On Earthquakes

On March 12, 2011, in General, by Neil Stevens

When a person feels an earthquake, it tends to come in one of two varieties. There’s the brief, sharp jolt that comes from being near a minor earthquake, where one receives the localized high-frequency waves, and there’s the low rumbling that comes from being further away a larger earthquake, where one receives the low-frequency waves that travel further. Earthquakes strong enough to defy these two categories, strong enough to matter and close enough to be felt fully, are rare.

Throughout my entire life, there has been only one earthquake that left me with genuine concern for my surroundings, if only for a couple of seconds. This is true despite my living my entire life in earthquake country, apparently across town from an offshoot of the mighty San Andreas itself. That earthquake was an otherwise unremarkable earthquake in 2005. About 16 miles away from me a magnitude 4.9 earthquake struck Yucapia. This earthquake lasted just long enough, and shook just hard enough, that as it went on I was concerned for serious damage if it lasted too long or got any stronger. Fortunately it was only a 4.9 and did no such thing. However when it started I was sitting right where I am right now, at my desk. Though at the time I used a plain, old 6 foot plastic table as a desk, its top warped from my old, heavy computer resting on it for years. That warping, combined with the shaking, was causing a cup I had on the desk to slide.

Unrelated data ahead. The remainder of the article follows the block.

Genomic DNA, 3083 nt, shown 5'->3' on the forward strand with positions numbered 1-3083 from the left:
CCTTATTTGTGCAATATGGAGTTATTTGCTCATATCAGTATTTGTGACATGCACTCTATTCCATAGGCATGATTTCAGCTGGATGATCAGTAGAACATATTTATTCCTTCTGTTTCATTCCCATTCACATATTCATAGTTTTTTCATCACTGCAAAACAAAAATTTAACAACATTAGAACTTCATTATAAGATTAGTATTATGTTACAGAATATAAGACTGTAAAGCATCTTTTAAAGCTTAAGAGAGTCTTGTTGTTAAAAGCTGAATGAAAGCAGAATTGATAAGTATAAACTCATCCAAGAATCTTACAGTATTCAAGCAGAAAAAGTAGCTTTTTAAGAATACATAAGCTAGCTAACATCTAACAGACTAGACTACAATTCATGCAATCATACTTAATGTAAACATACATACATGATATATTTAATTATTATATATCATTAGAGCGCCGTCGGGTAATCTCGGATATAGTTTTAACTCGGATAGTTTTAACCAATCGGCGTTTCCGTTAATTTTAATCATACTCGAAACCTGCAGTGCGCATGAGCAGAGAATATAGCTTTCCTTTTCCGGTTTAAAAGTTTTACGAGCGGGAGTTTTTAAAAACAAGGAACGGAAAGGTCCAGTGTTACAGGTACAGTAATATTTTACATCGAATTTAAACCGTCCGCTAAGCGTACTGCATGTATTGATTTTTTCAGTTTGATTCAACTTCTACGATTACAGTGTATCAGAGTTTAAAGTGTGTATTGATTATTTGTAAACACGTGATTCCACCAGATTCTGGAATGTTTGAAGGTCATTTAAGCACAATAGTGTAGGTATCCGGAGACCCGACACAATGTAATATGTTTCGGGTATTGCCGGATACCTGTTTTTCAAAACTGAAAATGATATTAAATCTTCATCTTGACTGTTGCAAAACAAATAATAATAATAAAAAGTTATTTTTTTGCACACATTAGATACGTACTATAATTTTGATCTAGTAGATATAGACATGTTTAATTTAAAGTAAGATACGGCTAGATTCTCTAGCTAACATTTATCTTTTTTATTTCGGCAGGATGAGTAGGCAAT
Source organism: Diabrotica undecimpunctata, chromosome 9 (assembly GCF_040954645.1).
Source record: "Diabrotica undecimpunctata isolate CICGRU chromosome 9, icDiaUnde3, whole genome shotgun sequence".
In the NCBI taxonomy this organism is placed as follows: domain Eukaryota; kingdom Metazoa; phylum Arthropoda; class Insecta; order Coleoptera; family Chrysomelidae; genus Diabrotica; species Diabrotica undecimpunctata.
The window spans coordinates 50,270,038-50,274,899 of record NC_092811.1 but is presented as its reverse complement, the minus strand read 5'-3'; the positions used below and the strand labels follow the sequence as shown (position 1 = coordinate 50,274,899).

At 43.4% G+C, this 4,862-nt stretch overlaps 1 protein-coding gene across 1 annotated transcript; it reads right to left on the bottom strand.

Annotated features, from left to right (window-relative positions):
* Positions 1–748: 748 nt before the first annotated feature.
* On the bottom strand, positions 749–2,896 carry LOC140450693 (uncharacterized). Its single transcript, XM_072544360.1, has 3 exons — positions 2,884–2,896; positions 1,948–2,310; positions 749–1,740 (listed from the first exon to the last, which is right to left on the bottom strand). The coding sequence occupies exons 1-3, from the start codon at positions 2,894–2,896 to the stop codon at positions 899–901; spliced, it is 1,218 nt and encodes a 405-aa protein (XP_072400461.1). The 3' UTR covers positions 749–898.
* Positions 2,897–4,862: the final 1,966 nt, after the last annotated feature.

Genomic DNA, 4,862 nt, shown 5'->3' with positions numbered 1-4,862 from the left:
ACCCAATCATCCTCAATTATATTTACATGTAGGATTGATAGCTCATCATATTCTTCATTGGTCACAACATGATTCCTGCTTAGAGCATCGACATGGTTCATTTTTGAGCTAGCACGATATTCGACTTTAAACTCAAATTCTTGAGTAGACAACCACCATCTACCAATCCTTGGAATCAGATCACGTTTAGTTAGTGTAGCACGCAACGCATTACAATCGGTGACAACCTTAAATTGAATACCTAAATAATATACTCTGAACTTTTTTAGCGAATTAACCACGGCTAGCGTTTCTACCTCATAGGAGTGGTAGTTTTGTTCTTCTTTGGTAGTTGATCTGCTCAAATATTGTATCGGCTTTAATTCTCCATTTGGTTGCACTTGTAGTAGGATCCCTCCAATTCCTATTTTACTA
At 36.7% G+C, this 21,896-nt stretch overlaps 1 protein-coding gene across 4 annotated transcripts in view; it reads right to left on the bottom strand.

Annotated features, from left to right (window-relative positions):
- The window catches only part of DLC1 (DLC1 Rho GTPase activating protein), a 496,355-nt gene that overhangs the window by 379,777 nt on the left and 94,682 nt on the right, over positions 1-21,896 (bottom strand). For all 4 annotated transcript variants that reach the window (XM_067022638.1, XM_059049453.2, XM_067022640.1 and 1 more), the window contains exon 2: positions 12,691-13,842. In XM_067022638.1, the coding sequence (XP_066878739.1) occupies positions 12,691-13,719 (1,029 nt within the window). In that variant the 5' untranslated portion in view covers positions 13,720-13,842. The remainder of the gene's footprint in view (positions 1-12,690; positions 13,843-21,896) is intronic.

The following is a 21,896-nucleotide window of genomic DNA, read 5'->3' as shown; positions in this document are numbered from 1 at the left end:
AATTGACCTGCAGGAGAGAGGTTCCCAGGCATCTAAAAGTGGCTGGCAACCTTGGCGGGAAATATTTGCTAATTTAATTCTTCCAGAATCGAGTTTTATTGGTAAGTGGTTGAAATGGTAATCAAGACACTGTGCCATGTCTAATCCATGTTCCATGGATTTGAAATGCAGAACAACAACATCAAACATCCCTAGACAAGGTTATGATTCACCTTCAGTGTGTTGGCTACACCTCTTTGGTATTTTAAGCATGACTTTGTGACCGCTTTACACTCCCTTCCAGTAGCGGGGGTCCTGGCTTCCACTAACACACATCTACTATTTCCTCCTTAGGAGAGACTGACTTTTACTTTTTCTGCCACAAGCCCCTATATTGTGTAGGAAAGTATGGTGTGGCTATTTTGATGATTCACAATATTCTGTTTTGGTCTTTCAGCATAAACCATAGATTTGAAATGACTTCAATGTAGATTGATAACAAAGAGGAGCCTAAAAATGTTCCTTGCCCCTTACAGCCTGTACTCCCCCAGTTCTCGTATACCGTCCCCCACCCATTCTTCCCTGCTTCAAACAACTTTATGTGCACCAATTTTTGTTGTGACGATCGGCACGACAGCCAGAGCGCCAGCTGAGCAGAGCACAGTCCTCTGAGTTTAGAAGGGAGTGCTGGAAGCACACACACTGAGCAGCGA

When you’re used to earthquakes, they don’t cause you to panic. But when they hit, any sensible person will pause and evaluate the situation. That’s what I did when this one hit. I remember sitting there, staring at my cup as it shook, and realizing that this could be a big one. I had a moment of genuine surprise before I finally grabbed my cup to keep it from falling. And then, as the shaking continued, I got seriously concerned… just in time for the shaking to stop, and life to go on.

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Tokyo’s new obscenity law bucks Japanese tradition

On December 16, 2010, in General, by Neil Stevens

The Japanese culture does not share quite the same sexual taboos that we have in the west. The differences are most notable in Japanese law on pornography and obscenity. While all Japanese pornography has long been required to be censored – a requirement going back the 19th century restoration of the Emperors over the Shoguns – Japan has long been vastly more accepting of sexual depictions of minors than the west. Pornography and prostitution of minors was legal in Japan until 1999, and even that major law set punishments that will look low to many of us.

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